Despite being proactive, conflicts may still occur. In this case, do not take the issue personally or react with anger or dismissively. If a neighbor has an issue with your pet, try to be respectful and reach out by talking over the issue calmly. A bit of communication and deference can go a long way to keeping the peace.

If your neighbor is unreasonable or you are unable to resolve the conflict, it may be a good idea to turn to a mediator. A mediator is a neutral observer that helps facilitate discussion that leads to a resolution both parties can agree to. Mediators also tend to be less expensive than a lawyer—many law firms also offer mediation services as do local courts—and can help preserve the relationship rather than create a winner-takes-all result.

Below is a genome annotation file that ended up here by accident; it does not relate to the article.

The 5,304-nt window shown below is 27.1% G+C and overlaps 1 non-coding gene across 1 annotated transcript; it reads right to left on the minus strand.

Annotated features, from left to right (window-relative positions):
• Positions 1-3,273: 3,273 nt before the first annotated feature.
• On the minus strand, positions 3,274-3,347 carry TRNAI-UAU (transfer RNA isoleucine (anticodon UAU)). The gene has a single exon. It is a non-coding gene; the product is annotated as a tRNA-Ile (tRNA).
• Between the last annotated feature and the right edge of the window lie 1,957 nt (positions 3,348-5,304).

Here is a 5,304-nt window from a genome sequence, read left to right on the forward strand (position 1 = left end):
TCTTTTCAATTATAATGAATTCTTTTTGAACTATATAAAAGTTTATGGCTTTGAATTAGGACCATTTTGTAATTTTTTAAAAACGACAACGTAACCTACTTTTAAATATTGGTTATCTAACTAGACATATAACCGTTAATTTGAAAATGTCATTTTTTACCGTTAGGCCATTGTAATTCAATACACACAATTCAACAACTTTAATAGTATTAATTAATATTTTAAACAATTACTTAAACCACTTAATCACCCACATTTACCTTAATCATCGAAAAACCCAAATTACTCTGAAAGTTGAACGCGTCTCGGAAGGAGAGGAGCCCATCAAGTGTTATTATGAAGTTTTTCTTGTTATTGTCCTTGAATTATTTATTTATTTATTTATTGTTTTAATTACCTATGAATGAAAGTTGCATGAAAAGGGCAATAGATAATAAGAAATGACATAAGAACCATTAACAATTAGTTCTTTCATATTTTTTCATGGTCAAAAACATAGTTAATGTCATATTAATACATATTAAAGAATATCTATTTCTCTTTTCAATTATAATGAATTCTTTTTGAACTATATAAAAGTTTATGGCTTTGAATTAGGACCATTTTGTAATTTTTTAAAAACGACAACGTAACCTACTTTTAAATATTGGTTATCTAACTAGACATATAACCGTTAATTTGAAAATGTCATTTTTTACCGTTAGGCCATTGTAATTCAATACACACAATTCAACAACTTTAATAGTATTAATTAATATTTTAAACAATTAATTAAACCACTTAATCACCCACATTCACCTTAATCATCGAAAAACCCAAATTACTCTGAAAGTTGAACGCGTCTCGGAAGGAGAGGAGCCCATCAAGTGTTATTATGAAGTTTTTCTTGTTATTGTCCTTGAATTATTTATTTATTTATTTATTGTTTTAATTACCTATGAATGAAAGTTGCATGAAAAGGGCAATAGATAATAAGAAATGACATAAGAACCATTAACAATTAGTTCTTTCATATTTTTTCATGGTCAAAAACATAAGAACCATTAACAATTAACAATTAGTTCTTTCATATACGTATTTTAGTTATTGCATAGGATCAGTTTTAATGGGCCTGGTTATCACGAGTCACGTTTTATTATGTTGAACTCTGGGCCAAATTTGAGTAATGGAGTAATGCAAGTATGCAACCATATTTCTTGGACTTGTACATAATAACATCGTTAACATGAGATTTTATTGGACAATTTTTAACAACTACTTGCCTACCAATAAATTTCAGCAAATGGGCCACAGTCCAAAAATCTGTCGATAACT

For more information on mediation, go to www.nafcm.org.

Preparing Your Pet for Baby's Arrival
Greeting a new member of the family

An infant brings many changes to a household, and it's best for your pet if you can make many of these changes during your pregnancy. Cats and dogs are sensitive to routines, and by making changes before the baby arrives, you minimize the chances of your pet resenting the baby.

• You should assume that you are going have less time for your pet after baby is born. Start by decreasing the number of hours you spend with your dog or cat in the weeks before your due date. Consider whether your pet's walking, exercise or feeding schedules are going to change and adjust them now.

• Evaluate your dog's obedience training. If he doesn't respond to commands such as "Sit," "Stay," "Heel" and "No," can't walk obediently on a leash, has a jumping problem, or exhibits any aggressive behavior, seek professional help immediately.